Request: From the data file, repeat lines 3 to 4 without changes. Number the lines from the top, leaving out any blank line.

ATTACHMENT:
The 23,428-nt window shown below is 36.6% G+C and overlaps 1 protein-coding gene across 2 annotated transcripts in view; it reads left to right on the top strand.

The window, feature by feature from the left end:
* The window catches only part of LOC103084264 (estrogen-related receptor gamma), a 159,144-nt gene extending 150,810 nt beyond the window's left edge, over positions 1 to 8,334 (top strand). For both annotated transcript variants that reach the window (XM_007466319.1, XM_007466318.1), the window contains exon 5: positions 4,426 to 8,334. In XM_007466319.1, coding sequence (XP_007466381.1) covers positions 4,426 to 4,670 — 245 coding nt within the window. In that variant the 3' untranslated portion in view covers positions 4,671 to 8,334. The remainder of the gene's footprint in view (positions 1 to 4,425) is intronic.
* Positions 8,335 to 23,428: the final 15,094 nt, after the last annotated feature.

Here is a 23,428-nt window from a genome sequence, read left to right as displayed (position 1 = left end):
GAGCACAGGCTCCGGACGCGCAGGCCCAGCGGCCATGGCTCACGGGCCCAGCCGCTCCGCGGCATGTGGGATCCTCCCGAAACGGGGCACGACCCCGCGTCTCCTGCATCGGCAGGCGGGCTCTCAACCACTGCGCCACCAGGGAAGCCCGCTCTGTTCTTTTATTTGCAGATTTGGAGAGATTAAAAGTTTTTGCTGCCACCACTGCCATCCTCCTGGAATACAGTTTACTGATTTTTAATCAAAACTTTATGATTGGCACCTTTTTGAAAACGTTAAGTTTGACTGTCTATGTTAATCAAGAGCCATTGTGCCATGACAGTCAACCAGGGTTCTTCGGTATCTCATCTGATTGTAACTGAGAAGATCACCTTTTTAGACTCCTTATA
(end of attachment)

* The window catches only part of LOC103084264 (estrogen-related receptor gamma), a 159,144-nt gene extending 150,810 nt beyond the window's left edge, over positions 1 to 8,334 (top strand). For both annotated transcript variants that reach the window (XM_007466319.1, XM_007466318.1), the window contains exon 5: positions 4,426 to 8,334. In XM_007466319.1, coding sequence (XP_007466381.1) covers positions 4,426 to 4,670 — 245 coding nt within the window. In that variant the 3' untranslated portion in view covers positions 4,671 to 8,334. The remainder of the gene's footprint in view (positions 1 to 4,425) is intronic.
* Positions 8,335 to 23,428: the final 15,094 nt, after the last annotated feature.